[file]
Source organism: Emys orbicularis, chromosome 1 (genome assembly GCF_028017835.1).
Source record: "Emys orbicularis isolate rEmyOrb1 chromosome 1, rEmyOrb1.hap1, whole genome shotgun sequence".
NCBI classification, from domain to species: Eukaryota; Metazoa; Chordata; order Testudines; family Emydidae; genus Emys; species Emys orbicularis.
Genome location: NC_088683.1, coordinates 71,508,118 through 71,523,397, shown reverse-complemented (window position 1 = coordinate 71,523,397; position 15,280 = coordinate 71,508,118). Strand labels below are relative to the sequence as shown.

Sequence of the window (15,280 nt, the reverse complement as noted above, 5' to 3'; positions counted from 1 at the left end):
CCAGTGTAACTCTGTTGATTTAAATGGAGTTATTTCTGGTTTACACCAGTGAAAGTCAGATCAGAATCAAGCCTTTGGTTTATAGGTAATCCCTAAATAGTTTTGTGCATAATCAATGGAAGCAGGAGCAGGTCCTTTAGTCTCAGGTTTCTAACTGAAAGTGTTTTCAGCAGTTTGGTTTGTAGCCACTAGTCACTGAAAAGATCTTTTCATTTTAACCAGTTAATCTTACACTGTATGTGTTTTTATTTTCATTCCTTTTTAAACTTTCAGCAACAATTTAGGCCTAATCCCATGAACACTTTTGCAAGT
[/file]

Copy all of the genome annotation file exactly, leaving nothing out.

Source organism: Emys orbicularis, chromosome 1 (genome assembly GCF_028017835.1).
Source record: "Emys orbicularis isolate rEmyOrb1 chromosome 1, rEmyOrb1.hap1, whole genome shotgun sequence".
NCBI classification, from domain to species: Eukaryota; Metazoa; Chordata; order Testudines; family Emydidae; genus Emys; species Emys orbicularis.
Genome location: NC_088683.1, coordinates 71,508,118 through 71,523,397, shown reverse-complemented (window position 1 = coordinate 71,523,397; position 15,280 = coordinate 71,508,118). Strand labels below are relative to the sequence as shown.

Sequence of the window (15,280 nt, the reverse complement as noted above, 5' to 3'; positions counted from 1 at the left end):
CCAGTGTAACTCTGTTGATTTAAATGGAGTTATTTCTGGTTTACACCAGTGAAAGTCAGATCAGAATCAAGCCTTTGGTTTATAGGTAATCCCTAAATAGTTTTGTGCATAATCAATGGAAGCAGGAGCAGGTCCTTTAGTCTCAGGTTTCTAACTGAAAGTGTTTTCAGCAGTTTGGTTTGTAGCCACTAGTCACTGAAAAGATCTTTTCATTTTAACCAGTTAATCTTACACTGTATGTGTTTTTATTTTCATTCCTTTTTAAACTTTCAGCAACAATTTAGGCCTAATCCCATGAACACTTTTGCAAGT